B cell-depletion therapies in humans as well as accumulating evidence from animal models indicate that B lymphocytes help initiate several autoimmune disorders including arthritis, lupus, and type 1 diabetes. Recent clinical trials have shown that restricting lymphocyte migration can ameliorate autoimmune diseases, raising the possibility that B cell circulation can be targeted as a means of treating auto reactivity. A major barrier towards achieving this goal is the dearth of mechanistic knowledge concerning the regulation of B cell homing receptors. This R21 project is predicated on the applicant's discovery that Kruppel-like factor 2 (Klf2) is a key transcription factor that controls mature B cel migration patterns. Moreover, Klf2 excision within the B cell compartment results in a lupus-like form of autoimmunity that further supports the link between altered B cell migration and disease progression. The premise of the current grant proposal is that Klf2 controls several important homing receptors and that by defining the genes and proteins that interface with Klf2, the molecular mechanisms that orchestrate B cell trafficking will be revealed. To achieve this goal, Aim 1 studies will initially use quantitative mass-spectrometry (MS) techniques to identify interactive proteins that facilitate Klf2 function. Parallel MS studies will define the protein complexes bound to the promoter regions of Klf2-regulated homing receptors. Together, these experiments will reveal a subset of Klf2-interactive proteins that directly shape B cell migration in a linage-specific manner.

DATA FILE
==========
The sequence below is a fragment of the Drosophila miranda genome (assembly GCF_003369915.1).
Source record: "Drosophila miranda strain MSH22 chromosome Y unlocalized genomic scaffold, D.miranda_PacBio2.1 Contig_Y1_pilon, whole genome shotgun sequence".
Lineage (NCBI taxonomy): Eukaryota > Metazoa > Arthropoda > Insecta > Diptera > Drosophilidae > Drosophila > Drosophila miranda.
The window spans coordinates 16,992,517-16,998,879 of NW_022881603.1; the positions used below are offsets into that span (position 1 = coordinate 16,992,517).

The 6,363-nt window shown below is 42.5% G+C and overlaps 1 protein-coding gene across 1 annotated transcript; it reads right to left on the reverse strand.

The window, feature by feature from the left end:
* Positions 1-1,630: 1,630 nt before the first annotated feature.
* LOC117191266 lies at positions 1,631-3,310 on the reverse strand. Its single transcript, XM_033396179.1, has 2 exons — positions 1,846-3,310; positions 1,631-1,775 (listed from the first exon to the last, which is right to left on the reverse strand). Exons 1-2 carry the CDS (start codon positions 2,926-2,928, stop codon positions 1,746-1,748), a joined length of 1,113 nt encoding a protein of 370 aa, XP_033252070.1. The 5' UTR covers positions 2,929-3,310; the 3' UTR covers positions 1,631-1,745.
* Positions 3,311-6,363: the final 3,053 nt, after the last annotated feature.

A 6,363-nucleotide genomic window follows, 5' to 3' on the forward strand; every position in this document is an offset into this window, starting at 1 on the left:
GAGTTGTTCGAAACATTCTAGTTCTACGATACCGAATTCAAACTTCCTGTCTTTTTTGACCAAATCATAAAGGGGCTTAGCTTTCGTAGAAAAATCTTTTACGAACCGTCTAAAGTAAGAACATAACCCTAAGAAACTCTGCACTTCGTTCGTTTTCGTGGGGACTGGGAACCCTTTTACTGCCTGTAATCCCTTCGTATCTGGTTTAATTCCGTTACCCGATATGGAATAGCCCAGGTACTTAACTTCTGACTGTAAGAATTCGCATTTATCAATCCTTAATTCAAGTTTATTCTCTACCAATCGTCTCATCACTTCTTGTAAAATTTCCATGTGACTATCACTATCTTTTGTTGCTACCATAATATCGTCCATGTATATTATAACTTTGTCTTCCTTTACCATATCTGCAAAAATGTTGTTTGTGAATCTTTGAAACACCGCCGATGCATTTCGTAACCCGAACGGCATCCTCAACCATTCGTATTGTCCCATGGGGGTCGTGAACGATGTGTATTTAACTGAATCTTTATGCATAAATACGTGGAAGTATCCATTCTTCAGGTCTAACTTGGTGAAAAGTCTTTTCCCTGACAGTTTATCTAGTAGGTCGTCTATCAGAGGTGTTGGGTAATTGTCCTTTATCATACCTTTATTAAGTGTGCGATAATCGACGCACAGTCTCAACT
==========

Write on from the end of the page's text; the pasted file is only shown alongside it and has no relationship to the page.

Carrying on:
In Aim 2 studies, genes under Klf2 control that regulate B cell trafficking will be captured using a combination of DNA microarrays and chromatin immunoprecipitation followed by high-throughput DNA sequencing (ChIP-Seq) approaches. These results will define the genetic footprint of Klf2 and thus provide a cache of molecular targets involved in B cell homeostasis and self- tolerance. Access to primary B cell lineages that lack Klf2 provide the ideal control for the proposed biochemical and genetic experiments. Overall results emerging from the proposed project will provide the first insight into how mature B cell circulation patterns are maintained. In turn, these discoveries may promote the rationale design of new therapies to control B cell trafficking as a means of ameliorating disease.

Public Health Relevance

B lymphocytes mediate immune responses, both desired (such as clearance of viral and bacterial pathogens) and undesired (such as promoting autoimmune diseases). The goal of this project is to discover how B cell migration is regulated so that we can design drugs to prevent autoreactive B cells from coming in contact and initiating disease. The research proposal will greatly increase our understanding of how B cell trafficking is regulated and has important implications in terms of preventing autoimmune disorders such as systemic lupus erythematosus, rheumatoid arthritis, and diabetes.

National Institute of Health (NIH)
Exploratory/Developmental Grants (R21)
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Cellular Signaling and Regulatory Systems Study Section (CSRS)
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Miller, Lara R
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Vanderbilt University Medical Center
Schools of Medicine
United States
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